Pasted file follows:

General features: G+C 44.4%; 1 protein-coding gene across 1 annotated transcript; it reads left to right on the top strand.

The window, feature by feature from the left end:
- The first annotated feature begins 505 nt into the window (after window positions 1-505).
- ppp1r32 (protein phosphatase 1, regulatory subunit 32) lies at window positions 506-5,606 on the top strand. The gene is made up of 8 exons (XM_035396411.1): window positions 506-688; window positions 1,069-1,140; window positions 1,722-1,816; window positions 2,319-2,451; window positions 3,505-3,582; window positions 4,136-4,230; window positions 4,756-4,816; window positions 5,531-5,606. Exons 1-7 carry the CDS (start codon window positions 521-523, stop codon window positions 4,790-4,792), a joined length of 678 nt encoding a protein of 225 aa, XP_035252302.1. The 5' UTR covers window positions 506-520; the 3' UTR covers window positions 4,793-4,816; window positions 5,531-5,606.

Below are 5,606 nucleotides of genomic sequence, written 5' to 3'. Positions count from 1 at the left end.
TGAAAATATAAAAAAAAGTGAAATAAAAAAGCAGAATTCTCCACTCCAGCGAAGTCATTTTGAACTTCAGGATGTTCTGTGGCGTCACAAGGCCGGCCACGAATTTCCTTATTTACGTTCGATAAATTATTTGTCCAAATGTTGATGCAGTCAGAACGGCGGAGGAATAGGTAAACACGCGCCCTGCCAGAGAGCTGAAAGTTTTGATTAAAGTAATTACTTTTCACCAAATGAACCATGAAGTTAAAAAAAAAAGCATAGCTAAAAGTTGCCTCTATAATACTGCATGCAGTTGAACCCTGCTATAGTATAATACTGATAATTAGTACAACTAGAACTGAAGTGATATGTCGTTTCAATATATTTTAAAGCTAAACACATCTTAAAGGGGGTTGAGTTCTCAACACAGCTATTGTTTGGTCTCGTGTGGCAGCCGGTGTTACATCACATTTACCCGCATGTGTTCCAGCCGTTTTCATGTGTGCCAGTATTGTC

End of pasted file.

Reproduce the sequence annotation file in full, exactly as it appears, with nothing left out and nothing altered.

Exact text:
General features: G+C 44.4%; 1 protein-coding gene across 1 annotated transcript; it reads left to right on the top strand.

The window, feature by feature from the left end:
- The first annotated feature begins 505 nt into the window (after window positions 1-505).
- ppp1r32 (protein phosphatase 1, regulatory subunit 32) lies at window positions 506-5,606 on the top strand. The gene is made up of 8 exons (XM_035396411.1): window positions 506-688; window positions 1,069-1,140; window positions 1,722-1,816; window positions 2,319-2,451; window positions 3,505-3,582; window positions 4,136-4,230; window positions 4,756-4,816; window positions 5,531-5,606. Exons 1-7 carry the CDS (start codon window positions 521-523, stop codon window positions 4,790-4,792), a joined length of 678 nt encoding a protein of 225 aa, XP_035252302.1. The 5' UTR covers window positions 506-520; the 3' UTR covers window positions 4,793-4,816; window positions 5,531-5,606.

Below are 5,606 nucleotides of genomic sequence, written 5' to 3'. Positions count from 1 at the left end.
TGAAAATATAAAAAAAAGTGAAATAAAAAAGCAGAATTCTCCACTCCAGCGAAGTCATTTTGAACTTCAGGATGTTCTGTGGCGTCACAAGGCCGGCCACGAATTTCCTTATTTACGTTCGATAAATTATTTGTCCAAATGTTGATGCAGTCAGAACGGCGGAGGAATAGGTAAACACGCGCCCTGCCAGAGAGCTGAAAGTTTTGATTAAAGTAATTACTTTTCACCAAATGAACCATGAAGTTAAAAAAAAAAGCATAGCTAAAAGTTGCCTCTATAATACTGCATGCAGTTGAACCCTGCTATAGTATAATACTGATAATTAGTACAACTAGAACTGAAGTGATATGTCGTTTCAATATATTTTAAAGCTAAACACATCTTAAAGGGGGTTGAGTTCTCAACACAGCTATTGTTTGGTCTCGTGTGGCAGCCGGTGTTACATCACATTTACCCGCATGTGTTCCAGCCGTTTTCATGTGTGCCAGTATTGTC